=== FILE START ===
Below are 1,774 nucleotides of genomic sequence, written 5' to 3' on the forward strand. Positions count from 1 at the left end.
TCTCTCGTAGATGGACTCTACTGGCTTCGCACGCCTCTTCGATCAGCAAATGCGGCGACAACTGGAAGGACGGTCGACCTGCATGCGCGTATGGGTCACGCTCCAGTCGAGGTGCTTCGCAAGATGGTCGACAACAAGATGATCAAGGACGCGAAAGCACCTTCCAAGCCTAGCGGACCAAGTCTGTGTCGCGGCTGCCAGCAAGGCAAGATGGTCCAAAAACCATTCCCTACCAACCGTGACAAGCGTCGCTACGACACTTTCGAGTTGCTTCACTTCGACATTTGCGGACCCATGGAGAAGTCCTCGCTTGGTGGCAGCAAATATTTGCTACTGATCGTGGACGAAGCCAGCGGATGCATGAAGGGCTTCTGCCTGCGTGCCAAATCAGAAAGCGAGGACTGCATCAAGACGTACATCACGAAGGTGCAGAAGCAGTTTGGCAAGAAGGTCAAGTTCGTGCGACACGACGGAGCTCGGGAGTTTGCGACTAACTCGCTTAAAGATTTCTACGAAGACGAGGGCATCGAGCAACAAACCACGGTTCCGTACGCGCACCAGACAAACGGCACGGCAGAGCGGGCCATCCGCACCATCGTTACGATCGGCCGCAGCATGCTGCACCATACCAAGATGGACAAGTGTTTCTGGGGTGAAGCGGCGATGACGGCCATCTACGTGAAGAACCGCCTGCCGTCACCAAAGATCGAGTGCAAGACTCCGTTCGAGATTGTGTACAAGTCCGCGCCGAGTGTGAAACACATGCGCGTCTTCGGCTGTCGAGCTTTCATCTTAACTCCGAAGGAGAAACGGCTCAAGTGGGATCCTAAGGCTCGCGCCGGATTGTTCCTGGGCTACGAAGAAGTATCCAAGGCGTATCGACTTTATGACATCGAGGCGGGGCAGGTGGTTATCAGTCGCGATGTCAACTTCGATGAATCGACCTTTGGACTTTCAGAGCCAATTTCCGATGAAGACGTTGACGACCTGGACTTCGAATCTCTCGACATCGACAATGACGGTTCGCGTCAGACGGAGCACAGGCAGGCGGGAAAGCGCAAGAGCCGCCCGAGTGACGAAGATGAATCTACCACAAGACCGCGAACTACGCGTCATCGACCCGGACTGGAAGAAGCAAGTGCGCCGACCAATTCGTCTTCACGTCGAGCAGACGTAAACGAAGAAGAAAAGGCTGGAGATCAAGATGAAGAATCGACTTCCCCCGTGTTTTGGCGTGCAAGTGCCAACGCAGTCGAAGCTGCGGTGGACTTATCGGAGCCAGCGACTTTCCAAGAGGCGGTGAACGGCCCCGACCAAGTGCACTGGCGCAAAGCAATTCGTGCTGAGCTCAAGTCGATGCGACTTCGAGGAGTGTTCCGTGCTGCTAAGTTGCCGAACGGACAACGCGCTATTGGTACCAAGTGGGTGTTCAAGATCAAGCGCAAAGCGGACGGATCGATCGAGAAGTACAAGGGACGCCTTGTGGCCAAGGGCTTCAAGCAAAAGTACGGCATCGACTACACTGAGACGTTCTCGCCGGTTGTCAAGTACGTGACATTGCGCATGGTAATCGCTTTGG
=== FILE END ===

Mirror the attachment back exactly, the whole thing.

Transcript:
Below are 1,774 nucleotides of genomic sequence, written 5' to 3' on the forward strand. Positions count from 1 at the left end.
TCTCTCGTAGATGGACTCTACTGGCTTCGCACGCCTCTTCGATCAGCAAATGCGGCGACAACTGGAAGGACGGTCGACCTGCATGCGCGTATGGGTCACGCTCCAGTCGAGGTGCTTCGCAAGATGGTCGACAACAAGATGATCAAGGACGCGAAAGCACCTTCCAAGCCTAGCGGACCAAGTCTGTGTCGCGGCTGCCAGCAAGGCAAGATGGTCCAAAAACCATTCCCTACCAACCGTGACAAGCGTCGCTACGACACTTTCGAGTTGCTTCACTTCGACATTTGCGGACCCATGGAGAAGTCCTCGCTTGGTGGCAGCAAATATTTGCTACTGATCGTGGACGAAGCCAGCGGATGCATGAAGGGCTTCTGCCTGCGTGCCAAATCAGAAAGCGAGGACTGCATCAAGACGTACATCACGAAGGTGCAGAAGCAGTTTGGCAAGAAGGTCAAGTTCGTGCGACACGACGGAGCTCGGGAGTTTGCGACTAACTCGCTTAAAGATTTCTACGAAGACGAGGGCATCGAGCAACAAACCACGGTTCCGTACGCGCACCAGACAAACGGCACGGCAGAGCGGGCCATCCGCACCATCGTTACGATCGGCCGCAGCATGCTGCACCATACCAAGATGGACAAGTGTTTCTGGGGTGAAGCGGCGATGACGGCCATCTACGTGAAGAACCGCCTGCCGTCACCAAAGATCGAGTGCAAGACTCCGTTCGAGATTGTGTACAAGTCCGCGCCGAGTGTGAAACACATGCGCGTCTTCGGCTGTCGAGCTTTCATCTTAACTCCGAAGGAGAAACGGCTCAAGTGGGATCCTAAGGCTCGCGCCGGATTGTTCCTGGGCTACGAAGAAGTATCCAAGGCGTATCGACTTTATGACATCGAGGCGGGGCAGGTGGTTATCAGTCGCGATGTCAACTTCGATGAATCGACCTTTGGACTTTCAGAGCCAATTTCCGATGAAGACGTTGACGACCTGGACTTCGAATCTCTCGACATCGACAATGACGGTTCGCGTCAGACGGAGCACAGGCAGGCGGGAAAGCGCAAGAGCCGCCCGAGTGACGAAGATGAATCTACCACAAGACCGCGAACTACGCGTCATCGACCCGGACTGGAAGAAGCAAGTGCGCCGACCAATTCGTCTTCACGTCGAGCAGACGTAAACGAAGAAGAAAAGGCTGGAGATCAAGATGAAGAATCGACTTCCCCCGTGTTTTGGCGTGCAAGTGCCAACGCAGTCGAAGCTGCGGTGGACTTATCGGAGCCAGCGACTTTCCAAGAGGCGGTGAACGGCCCCGACCAAGTGCACTGGCGCAAAGCAATTCGTGCTGAGCTCAAGTCGATGCGACTTCGAGGAGTGTTCCGTGCTGCTAAGTTGCCGAACGGACAACGCGCTATTGGTACCAAGTGGGTGTTCAAGATCAAGCGCAAAGCGGACGGATCGATCGAGAAGTACAAGGGACGCCTTGTGGCCAAGGGCTTCAAGCAAAAGTACGGCATCGACTACACTGAGACGTTCTCGCCGGTTGTCAAGTACGTGACATTGCGCATGGTAATCGCTTTGG